I didn’t see any evidence of improved viewing angles. Color vibrancy, especially reds, diminished pretty quickly once I moved off axis. The light leakage at the corners is also more prominent when off-axis.
One of the draws of the Samsung Q70T is its support for 4K at 120Hz, and it looks excellent. There are only a few current games that support such high refresh rates, but Gears 5 looks absolutely gorgeous. Gameplay is incredibly smooth, with no evidence of tearing (FreeSync is automatically turned on with Game Mode when a compatible source is detected). Input lag in Game Mode was very low and caused no issue at all.
I used Calman color calibration software from Portrait Displays, an X-Rite colorimeter profiled with an X-Rite spectrophotometer, and a signal generator to check the grayscale and color accuracy of the Q70T. Out of the box, both measured very well. Red was a bit oversaturated and the luminance of red, blue, and magenta were low, which led to an average DeltaE of 4.5 for the primary and secondary color points. Grayscale measured a little better, with a DeltaE of 2.5. In this case, the gray midtones were under the luminance curve. After calibration, grayscale was virtually perfect, with a DeltaE of only 0.2 and no visual deviation from the luminance curve. Color improved to a DeltaE of 2.4, with red, blue, and magenta again still having the highest values.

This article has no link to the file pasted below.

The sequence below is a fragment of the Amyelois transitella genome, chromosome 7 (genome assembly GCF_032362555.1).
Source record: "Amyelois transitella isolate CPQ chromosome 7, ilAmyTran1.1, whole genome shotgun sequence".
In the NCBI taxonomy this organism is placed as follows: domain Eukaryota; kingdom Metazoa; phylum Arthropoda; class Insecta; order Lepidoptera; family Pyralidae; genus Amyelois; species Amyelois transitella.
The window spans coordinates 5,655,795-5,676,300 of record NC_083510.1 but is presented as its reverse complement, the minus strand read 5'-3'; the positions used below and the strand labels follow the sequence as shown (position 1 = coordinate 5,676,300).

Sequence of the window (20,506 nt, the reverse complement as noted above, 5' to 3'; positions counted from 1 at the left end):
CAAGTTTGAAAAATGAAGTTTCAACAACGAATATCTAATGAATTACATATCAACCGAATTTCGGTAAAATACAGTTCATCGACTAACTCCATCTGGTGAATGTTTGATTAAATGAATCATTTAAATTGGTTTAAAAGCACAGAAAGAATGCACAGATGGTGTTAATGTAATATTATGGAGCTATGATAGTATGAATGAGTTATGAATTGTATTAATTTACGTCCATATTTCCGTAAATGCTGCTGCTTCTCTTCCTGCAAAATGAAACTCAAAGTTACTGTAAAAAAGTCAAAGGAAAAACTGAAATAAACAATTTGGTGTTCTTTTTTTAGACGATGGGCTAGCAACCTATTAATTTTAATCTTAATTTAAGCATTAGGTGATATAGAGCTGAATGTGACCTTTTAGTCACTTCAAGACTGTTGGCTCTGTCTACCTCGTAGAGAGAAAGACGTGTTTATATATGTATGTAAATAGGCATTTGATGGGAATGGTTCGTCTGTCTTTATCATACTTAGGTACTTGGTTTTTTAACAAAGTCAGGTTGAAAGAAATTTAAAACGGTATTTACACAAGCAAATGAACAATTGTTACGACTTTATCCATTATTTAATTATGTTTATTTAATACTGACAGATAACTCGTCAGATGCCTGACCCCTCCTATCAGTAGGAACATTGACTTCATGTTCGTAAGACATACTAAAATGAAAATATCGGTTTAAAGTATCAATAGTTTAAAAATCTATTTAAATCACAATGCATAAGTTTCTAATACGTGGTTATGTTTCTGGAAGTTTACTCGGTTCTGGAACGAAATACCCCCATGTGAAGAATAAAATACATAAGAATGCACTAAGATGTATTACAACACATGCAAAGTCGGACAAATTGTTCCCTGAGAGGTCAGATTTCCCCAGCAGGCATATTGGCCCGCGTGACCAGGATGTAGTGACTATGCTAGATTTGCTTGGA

The Samsung Q70T has an MSRP of $1,300 but can be found on Amazon for $1,100. For a couple hundred less you can get the Sony X800H I reviewed at the end of last year. Both are edge-lit displays, but the Samsung has a better black level and is better suited to next-gen gaming thanks to its HDMI 2.1 functionality (the X800H is limited to HDMI 2.0).
The Hisense H9G (review upcoming) is in a similar boat as the Sony, being without HDMI 2.1. The Hisense is an FALD display, though, with Dolby Vision support and a much higher light output than the Q70T for more HDR pop.
Then there’s the TCL 6-Series with mini-LED FALD. If you don’t need next-gen gaming support, the Hisense or TCL offers more bang for your buck.
To get the gaming support and a better HDR experience, you’d have to step up to the Samsung Q80T, the Sony X900H, or a Vizio P-Series Quantum. But all of those will cost at least a couple hundred dollars more than the Q70T.
The Samsung Q70T sits in a land between the higher-end entry-level displays from Hisense and TCL, and the true midrange sets from Sony, Vizio, and Samsung itself with the Q80T. It has HDMI 2.1 compliance, which is necessary for forward-thinking gamers, a great black level for an edge-lit TV, and pretty good accuracy out of the box.
But the increase in performance you could get for a few hundred dollars more from a full array TV could lead to FOMO. That isn’t to say the Q70T can’t be a satisfying purchase, especially for a gamer who just dropped $500 on a new console and doesn’t have that few hundred extra dollars. It has a pretty picture and pairs well with a new Xbox or PS5.
• Visit the Samsung website for more product information.
• Samsung Slashes Prices on 4K TVs – Crutchfield Sales
• Samsung Brings Time-Synced Apple Music Lyrics To Smart TVs at HomeTheaterReview.com.